Another Ikea product gives away its secrets. This time it is the brand new outlet switch. It is brand new and is not even to be found on the Ikea website.

Since the product is only in my possession for only a few days, I only have the PCB reversed. All different components need to be identified by color coding or by just attaching a multimeter.

When applying some heat, friction and ridiculous amounts of time you will get this:

IdentifierValue top layer components
C14.7u, 400V
C24.7u, 400V
C5680u, 10V
C710u, 50V
CX1[Not populated]
DB1Diode bridge
F1something wrapped in shrinktube, but I don’t think it is a fuse.
L1color coding purple, brown/red, brown/red
L2Burried under shrinktubing
LED13mm LED
MOV1VDR, 10D471K
RelayMPE-105-A, 16A, 250VAC, 5V DC coil
S1microbuttonswitch
??Ikea Trådfri ZLL module.
Contains all the logic handling.
IdentifierValue bottom layer components
C3[Not populated]
This component was called also C7 but that conflicted with the C7 on layer top.
C41.1 uF
C6[Not populated]
C81.1 nF
C9100 nF
C1010 uF
C11[Not populated]
C12100 nF
D4SMD markings: F7
D5SMD markings: S1
NTCNO LETTERS, RES 107K
Q1SMD markings: 1AM
R12.2M (SMD markings: 225)
R22.2M (SMD markings: 225)
R330K (SMD markings: 303)
R48k2 (SMD markings: 822)
R65K6 (SMD markings: 5601)
R710 Ohm (SMD markings: 100)
R80 Ohm (SMD markings: 0)
R9100 Ohm (SMD markings: 101)
R101K (SMD markings: 102)
R111K (SMD markings: 102)
R1243K (SMD markings: 433)
R160 Ohm (SMD markings: 0)
R1710K (SMD markings: 01C)
R182 Ohm (SMD markings: 2R0)
R191 Ohm (SMD markings: 1R0)
RL13K3 (SMD markings: 332)
U1SMD markings: ASE7CA
U3SMD markings:
6209A
1643/33

Just to mess with your head, I did not rotate this one 😀

To give some insights on the process have a look at this:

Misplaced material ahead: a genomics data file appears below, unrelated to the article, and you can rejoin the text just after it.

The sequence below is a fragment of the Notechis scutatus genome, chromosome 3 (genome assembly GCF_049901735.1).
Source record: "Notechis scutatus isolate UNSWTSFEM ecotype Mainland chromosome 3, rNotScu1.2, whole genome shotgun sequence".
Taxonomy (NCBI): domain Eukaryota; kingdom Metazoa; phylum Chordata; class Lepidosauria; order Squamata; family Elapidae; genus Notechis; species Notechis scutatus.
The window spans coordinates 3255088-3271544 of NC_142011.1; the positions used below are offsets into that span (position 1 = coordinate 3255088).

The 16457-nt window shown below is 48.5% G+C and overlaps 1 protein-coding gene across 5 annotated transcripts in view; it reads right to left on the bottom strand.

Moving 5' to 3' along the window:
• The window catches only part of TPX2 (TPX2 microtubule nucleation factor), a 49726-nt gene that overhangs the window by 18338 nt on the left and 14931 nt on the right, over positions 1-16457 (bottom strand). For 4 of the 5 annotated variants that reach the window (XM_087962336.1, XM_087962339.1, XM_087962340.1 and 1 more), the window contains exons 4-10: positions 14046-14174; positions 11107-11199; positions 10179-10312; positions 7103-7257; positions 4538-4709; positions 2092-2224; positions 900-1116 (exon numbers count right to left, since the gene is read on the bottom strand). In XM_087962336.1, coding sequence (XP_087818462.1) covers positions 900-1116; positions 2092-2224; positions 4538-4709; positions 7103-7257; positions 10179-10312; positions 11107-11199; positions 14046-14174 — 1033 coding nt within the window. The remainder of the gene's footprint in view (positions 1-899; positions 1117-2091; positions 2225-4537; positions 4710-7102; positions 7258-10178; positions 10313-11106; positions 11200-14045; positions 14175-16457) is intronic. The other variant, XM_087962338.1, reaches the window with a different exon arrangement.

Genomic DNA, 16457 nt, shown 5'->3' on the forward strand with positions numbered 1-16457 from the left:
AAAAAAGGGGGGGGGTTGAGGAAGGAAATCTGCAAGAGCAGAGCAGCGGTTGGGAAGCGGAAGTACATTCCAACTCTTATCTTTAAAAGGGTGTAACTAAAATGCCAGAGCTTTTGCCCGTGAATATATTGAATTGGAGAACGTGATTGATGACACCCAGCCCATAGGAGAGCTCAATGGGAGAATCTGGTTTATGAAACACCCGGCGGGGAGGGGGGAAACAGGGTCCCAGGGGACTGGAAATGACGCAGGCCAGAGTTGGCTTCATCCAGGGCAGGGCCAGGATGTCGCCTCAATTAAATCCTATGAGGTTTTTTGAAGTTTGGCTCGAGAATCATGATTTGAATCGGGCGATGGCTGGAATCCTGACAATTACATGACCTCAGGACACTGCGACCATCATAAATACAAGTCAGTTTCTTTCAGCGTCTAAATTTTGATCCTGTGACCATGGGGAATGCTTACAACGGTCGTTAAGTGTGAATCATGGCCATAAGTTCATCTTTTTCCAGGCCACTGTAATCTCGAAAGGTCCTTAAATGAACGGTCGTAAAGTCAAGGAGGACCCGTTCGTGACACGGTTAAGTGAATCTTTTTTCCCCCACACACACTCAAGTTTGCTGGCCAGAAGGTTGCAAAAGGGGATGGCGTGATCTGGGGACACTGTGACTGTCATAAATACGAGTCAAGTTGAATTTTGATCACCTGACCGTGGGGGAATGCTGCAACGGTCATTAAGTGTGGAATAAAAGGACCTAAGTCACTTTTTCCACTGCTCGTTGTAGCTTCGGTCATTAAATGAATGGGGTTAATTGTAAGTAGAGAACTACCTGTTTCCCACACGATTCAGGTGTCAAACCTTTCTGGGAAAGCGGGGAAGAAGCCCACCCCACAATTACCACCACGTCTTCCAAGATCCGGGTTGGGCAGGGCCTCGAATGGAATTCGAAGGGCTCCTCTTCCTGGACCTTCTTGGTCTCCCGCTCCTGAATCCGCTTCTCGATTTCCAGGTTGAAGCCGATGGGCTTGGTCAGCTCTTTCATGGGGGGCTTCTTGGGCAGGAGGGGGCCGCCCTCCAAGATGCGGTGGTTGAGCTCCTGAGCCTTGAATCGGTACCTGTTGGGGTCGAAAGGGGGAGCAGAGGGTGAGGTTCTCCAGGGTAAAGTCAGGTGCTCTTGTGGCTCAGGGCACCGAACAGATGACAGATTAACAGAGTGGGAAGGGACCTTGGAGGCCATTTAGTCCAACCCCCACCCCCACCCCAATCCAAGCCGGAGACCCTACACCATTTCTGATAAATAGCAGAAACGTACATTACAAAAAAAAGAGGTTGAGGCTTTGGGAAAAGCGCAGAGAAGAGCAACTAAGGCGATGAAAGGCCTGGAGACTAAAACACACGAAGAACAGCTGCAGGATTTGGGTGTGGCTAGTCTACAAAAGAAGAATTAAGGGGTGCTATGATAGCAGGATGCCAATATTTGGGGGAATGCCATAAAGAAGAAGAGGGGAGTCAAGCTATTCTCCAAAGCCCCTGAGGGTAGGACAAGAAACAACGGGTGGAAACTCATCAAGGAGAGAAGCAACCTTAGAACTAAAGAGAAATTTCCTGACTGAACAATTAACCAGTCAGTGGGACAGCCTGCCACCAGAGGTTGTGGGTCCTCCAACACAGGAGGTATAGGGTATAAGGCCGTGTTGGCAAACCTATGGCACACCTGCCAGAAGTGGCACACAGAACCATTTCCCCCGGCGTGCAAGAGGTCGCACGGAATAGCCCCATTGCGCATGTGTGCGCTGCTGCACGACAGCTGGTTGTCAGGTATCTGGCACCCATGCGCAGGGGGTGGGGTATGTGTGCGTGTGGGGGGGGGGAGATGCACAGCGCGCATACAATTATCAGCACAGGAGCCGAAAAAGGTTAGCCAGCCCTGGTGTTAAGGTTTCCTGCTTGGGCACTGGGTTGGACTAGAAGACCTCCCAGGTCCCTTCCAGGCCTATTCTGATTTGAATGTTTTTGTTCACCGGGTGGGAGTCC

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This slideshow requires JavaScript.

A lot more to come in the next days.

9 thoughts on “Ikea Tradfri Wall outlet switch TEARDOWN

    • 2018/12/07 at 21:37
      Permalink

      I ordered a LCR meter from China, and it still did not arrive. I planned to measure the components and solder everything back on to measure voltages on the device.

      In the mean time some other project came which grabbed my attention.

      @Oliver, What more would you like to find out about this device?

      Reply
  • 2019/01/13 at 19:03
    Permalink

    One silkscreen identifier is wrong in the table: DB1 is not the relay (which is just labeled “Relay”), but it is the 4 pin component (rectifier? or some off-line voltage converter?)

    Reply
    • 2019/01/14 at 15:31
      Permalink

      Thanks Stefan, I have fixed the error in the page. I hope the LCR is arriving soon so I can complete the rest of the teardown.

      Reply
  • 2019/02/10 at 00:04
    Permalink

    Wow! I can’t figger it out. Hows that power supply working?! Where’s the WiFi!

    Reply
    • 2019/02/10 at 20:41
      Permalink

      The power supply can be found here: L1, C1, MOV1, F1, RL1 the comes the bridge rectifier DB1 companied by C1 and C2 for stabilization and then comes U1 for regulating it to a specific voltage.

      This type of power supply is inherently unsafe to touch on the low voltage side because it still can be at a potential level of 110 to 240 volts!

      The “wifi” is done with a generic Zigbee module. (http://diystuff.nl/tradfri/tradfri-zigbee-light-link-module/) So that is not wifi but Zigbee. Normal Ikea Zigbee modules have ZLL (Zigbee Light Link) but bcos it is not a light, it can be another type of Zigbee protocol.

      Reply
  • 2019/08/13 at 06:10
    Permalink

    F1 is an overvoltage protection (zenerdiode). Thanks for the work, I will use youre information to control 24VAC actuators for a garden sprinkler system.

    Reply
    • 2020/06/05 at 01:04
      Permalink

      If i want to use DC input, what DC voltage range it take and where should I connect that to bypass the step down power supply for controller?

      Reply
  • 2019/08/16 at 11:43
    Permalink

    The relay seems to bug out fast. Returned two allready in 3 months not so extensive use

    Reply

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